KEY WEST, Fla. (AP) -- Disappointed marathon swimmer Diana Nyad gave up on any more attempts to cross from Cuba to Florida after ending her second bid mid-channel Tuesday because of wind, currents and health problems.
The 61-year-old left Cuba on Sunday but said asthma and shoulder pain contributed to ending her second try in 33 years to swim the Florida Straits.
"This was such a dream. For two years, I pictured myself walking up on that shore, and I wanted that moment badly," Nyad said after her support boat docked in Key West.
Doctors used inhalers and various medicines to try to open up her lungs as she was swimming, but the veteran swimmer said she "was so depleted of oxygen and I was limping along."
As the water turned choppy and her condition worsened, Nyad said her dream of finishing the swim was so strong that she vowed to doggy paddle her way to the finish line if that's what it took. But by midnight, she was trembling and spent from the asthma attacks.
"I think I'm going to have to go to my grave without swimming from Cuba to Florida," she told CNN.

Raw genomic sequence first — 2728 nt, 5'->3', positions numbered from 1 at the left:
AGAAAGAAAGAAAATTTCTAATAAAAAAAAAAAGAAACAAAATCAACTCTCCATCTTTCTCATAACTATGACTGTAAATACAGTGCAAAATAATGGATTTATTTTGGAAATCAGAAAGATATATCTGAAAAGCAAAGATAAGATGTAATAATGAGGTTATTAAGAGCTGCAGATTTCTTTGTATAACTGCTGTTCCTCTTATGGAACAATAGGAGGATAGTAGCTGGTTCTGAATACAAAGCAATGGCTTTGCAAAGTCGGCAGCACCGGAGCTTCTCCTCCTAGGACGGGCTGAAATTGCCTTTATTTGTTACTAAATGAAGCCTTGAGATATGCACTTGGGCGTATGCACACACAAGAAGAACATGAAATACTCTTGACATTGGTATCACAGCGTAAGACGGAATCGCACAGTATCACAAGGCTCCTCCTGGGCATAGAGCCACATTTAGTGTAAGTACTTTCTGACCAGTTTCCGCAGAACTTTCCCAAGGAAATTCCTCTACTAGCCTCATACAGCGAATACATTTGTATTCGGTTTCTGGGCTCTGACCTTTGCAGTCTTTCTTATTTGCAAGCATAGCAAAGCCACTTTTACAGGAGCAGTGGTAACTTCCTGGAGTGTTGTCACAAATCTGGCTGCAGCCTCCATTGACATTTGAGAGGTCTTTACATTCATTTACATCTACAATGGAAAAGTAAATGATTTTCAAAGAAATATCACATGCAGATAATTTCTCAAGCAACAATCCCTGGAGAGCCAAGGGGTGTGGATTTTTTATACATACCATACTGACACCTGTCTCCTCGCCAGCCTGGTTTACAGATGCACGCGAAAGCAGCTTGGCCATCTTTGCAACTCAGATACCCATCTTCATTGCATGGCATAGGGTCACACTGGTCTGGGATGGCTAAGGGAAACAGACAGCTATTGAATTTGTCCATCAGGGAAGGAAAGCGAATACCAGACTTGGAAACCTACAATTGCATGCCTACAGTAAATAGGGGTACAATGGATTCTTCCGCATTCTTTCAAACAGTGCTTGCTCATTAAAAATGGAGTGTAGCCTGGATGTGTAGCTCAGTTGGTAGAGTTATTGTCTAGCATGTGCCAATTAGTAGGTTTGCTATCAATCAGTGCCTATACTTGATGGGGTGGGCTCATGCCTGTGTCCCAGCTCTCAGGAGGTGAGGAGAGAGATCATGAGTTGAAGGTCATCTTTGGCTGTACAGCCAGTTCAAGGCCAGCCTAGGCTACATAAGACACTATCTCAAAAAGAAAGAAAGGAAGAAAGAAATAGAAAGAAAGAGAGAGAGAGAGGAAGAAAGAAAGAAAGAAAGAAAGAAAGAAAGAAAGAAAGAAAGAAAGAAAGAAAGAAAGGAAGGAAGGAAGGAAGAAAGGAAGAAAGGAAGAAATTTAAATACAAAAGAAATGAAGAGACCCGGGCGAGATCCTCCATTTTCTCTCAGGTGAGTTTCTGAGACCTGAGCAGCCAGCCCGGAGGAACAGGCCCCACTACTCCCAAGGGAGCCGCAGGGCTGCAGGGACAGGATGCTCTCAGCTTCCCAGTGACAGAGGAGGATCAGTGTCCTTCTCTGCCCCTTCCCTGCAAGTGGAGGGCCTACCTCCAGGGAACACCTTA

According to her Twitter feed, Nyad was pulled from the water early in the morning after swimming for 29 hours. The swim was expected to take 60 hours to cover at least 103 miles (166 kilometers).
"It was so hard. I couldn't even swim. I couldn't be the swimmer I am. I had severe asthma for 11 hours-I was taking 10 strokes and then going on my back and gasping. I had severe pain in my right shoulder that was so excruciating that every stroke I took from the third hour all the way through 30, I just winced every time," she said.
The Twitter account reported she decided to end the swim herself, after "realizing the conditions of 5 to 10 knot winds and less than ideal currents." An online chart plotting the swimmer's track showed the Gulf Stream currents pushing Nyad to the east of the intended course. Nyad had hoped to end her swim at Southernmost Point in Key West, Fla.
In her second attempt, Nyad tried to accomplish at 61 years old what she failed to do at 28 in 1978. This time, she even attempted the swim without a shark cage, relying instead on an electrical field from equipment towed by kayakers to keep them at bay.
In her first attempt in 1978, she quit after being in the water for 41 hours and 49 minutes due to strong currents and rough weather that banged her around in the shark cage.
Had the latest attempt been successful, Nyad would have broken her own record of 102.5 miles (165 kilometers) for an open-sea swim without a shark cage, set in 1979 when she stroked from the Bahamas to Florida.
Before the swim, Nyad told journalists she hoped her swim would inspire others her age to live active lives. She said she also hoped it could help improve understanding between Cold War rivals Cuba and the United States, even if just symbolically.